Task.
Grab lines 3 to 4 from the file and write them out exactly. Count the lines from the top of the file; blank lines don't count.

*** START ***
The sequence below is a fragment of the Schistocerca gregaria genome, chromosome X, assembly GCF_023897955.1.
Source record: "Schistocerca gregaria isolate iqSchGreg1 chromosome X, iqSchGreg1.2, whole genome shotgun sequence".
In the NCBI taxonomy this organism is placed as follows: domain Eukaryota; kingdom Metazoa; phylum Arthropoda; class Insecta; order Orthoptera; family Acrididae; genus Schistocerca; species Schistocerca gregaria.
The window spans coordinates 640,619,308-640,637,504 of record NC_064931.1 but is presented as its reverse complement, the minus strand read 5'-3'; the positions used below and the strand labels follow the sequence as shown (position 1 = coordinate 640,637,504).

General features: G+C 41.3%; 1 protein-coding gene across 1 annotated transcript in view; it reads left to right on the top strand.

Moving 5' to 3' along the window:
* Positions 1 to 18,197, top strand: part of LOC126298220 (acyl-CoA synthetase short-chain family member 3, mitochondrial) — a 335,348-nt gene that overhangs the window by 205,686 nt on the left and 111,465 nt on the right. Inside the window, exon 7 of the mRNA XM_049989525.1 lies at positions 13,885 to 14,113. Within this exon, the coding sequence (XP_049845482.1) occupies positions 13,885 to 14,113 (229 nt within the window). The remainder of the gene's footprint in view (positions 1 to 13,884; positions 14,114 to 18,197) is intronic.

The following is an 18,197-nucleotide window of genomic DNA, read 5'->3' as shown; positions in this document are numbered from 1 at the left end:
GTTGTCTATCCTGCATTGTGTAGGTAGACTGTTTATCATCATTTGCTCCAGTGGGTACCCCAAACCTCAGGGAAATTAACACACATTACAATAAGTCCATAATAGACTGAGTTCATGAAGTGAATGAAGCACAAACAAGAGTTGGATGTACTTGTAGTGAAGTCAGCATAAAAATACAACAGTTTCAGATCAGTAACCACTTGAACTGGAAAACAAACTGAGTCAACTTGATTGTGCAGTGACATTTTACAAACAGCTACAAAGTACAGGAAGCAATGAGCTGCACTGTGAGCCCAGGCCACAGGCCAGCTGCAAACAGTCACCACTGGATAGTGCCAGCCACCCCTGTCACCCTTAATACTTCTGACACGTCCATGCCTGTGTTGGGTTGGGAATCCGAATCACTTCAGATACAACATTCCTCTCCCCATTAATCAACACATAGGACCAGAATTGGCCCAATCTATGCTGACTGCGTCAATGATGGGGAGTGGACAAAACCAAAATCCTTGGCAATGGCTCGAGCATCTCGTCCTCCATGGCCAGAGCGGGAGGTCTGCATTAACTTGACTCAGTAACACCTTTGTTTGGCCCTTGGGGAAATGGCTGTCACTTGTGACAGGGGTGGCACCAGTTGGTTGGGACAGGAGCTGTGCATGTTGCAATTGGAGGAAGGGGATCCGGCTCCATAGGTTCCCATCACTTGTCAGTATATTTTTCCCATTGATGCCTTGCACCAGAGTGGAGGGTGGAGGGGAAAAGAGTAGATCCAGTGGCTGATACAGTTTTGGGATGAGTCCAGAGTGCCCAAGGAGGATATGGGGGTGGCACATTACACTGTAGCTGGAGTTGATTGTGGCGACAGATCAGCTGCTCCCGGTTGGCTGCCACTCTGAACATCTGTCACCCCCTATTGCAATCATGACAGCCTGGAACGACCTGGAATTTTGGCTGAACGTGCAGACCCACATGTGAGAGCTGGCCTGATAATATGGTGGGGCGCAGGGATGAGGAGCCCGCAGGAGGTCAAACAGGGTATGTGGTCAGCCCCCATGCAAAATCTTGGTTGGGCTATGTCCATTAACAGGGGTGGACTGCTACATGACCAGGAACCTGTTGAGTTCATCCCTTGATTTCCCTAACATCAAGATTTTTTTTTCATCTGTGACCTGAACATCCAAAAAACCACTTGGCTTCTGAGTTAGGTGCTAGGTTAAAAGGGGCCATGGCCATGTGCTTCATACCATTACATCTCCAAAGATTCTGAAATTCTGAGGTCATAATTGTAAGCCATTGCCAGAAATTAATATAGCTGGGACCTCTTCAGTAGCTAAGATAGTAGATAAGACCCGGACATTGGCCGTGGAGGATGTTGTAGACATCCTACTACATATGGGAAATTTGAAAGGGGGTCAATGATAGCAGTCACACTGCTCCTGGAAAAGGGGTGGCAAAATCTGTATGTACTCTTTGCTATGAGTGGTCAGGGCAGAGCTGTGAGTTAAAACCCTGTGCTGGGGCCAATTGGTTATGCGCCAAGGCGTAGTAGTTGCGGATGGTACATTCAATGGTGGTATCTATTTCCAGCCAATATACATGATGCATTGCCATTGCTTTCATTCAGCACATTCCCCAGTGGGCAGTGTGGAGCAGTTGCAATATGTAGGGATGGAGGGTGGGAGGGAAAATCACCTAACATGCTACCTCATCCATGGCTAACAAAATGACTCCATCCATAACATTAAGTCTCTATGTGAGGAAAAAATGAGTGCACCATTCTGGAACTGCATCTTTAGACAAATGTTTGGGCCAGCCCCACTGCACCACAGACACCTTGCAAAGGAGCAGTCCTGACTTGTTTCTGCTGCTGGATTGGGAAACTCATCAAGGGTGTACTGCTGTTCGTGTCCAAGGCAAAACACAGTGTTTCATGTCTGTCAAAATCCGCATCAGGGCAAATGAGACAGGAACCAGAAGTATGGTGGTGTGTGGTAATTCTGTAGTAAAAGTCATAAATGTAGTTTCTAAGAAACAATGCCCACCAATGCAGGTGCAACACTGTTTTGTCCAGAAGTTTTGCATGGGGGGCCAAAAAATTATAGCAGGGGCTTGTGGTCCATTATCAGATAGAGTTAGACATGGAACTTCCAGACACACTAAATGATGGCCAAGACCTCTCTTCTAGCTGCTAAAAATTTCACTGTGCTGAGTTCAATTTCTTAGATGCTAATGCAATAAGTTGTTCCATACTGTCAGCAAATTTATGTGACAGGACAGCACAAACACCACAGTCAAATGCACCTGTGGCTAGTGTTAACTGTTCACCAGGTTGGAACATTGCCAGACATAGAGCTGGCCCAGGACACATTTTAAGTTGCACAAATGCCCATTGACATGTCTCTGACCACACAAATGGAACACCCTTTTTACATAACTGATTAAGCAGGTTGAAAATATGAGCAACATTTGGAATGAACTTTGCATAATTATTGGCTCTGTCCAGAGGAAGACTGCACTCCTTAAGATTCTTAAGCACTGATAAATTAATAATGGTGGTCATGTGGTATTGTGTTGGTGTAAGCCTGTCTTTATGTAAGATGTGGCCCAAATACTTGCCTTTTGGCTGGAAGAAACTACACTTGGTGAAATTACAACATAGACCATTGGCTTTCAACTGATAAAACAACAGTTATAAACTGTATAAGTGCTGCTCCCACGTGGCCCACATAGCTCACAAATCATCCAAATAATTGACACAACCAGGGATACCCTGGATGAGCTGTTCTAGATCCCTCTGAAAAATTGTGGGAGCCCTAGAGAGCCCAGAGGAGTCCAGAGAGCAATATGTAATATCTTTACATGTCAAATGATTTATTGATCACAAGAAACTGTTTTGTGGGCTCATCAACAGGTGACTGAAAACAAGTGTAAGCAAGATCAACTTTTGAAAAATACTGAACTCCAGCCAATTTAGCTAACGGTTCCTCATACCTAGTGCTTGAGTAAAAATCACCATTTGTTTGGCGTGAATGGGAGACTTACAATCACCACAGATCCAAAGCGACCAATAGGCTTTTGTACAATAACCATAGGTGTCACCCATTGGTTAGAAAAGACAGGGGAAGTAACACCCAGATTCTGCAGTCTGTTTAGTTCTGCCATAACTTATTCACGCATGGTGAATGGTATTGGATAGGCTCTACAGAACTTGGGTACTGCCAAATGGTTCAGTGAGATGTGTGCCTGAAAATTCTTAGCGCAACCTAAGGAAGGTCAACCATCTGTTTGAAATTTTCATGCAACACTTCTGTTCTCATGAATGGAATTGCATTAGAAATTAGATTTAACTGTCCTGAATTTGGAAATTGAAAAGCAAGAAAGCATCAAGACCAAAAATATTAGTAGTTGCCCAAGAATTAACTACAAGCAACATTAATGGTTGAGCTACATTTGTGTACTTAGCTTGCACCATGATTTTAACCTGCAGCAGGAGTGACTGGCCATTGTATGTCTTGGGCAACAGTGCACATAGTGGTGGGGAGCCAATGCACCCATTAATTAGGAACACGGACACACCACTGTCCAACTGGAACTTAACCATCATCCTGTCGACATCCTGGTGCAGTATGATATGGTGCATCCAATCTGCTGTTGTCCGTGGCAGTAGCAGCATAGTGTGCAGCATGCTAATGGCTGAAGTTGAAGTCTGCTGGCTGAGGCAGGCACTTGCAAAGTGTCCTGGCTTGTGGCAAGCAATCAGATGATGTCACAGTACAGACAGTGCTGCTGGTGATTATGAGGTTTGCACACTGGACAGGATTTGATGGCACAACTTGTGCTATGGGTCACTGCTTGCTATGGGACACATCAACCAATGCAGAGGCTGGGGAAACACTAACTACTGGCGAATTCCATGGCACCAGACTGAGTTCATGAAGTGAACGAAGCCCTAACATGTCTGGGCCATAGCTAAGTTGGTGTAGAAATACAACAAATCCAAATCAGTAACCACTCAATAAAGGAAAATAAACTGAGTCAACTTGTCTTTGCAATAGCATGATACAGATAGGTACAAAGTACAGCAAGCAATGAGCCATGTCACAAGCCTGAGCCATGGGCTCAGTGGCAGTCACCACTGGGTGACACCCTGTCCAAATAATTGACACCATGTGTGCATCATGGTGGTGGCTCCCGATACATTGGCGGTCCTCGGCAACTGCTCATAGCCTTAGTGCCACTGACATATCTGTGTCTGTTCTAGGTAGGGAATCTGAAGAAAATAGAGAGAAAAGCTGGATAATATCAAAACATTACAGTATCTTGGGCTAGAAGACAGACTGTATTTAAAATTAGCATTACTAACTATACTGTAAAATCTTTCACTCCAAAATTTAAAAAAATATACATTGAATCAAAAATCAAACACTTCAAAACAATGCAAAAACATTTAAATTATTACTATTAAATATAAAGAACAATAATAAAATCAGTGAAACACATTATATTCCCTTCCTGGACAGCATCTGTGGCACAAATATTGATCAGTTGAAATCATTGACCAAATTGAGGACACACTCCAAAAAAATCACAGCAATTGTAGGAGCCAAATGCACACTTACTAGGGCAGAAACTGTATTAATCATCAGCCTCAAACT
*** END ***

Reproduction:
In the NCBI taxonomy this organism is placed as follows: domain Eukaryota; kingdom Metazoa; phylum Arthropoda; class Insecta; order Orthoptera; family Acrididae; genus Schistocerca; species Schistocerca gregaria.
The window spans coordinates 640,619,308-640,637,504 of record NC_064931.1 but is presented as its reverse complement, the minus strand read 5'-3'; the positions used below and the strand labels follow the sequence as shown (position 1 = coordinate 640,637,504).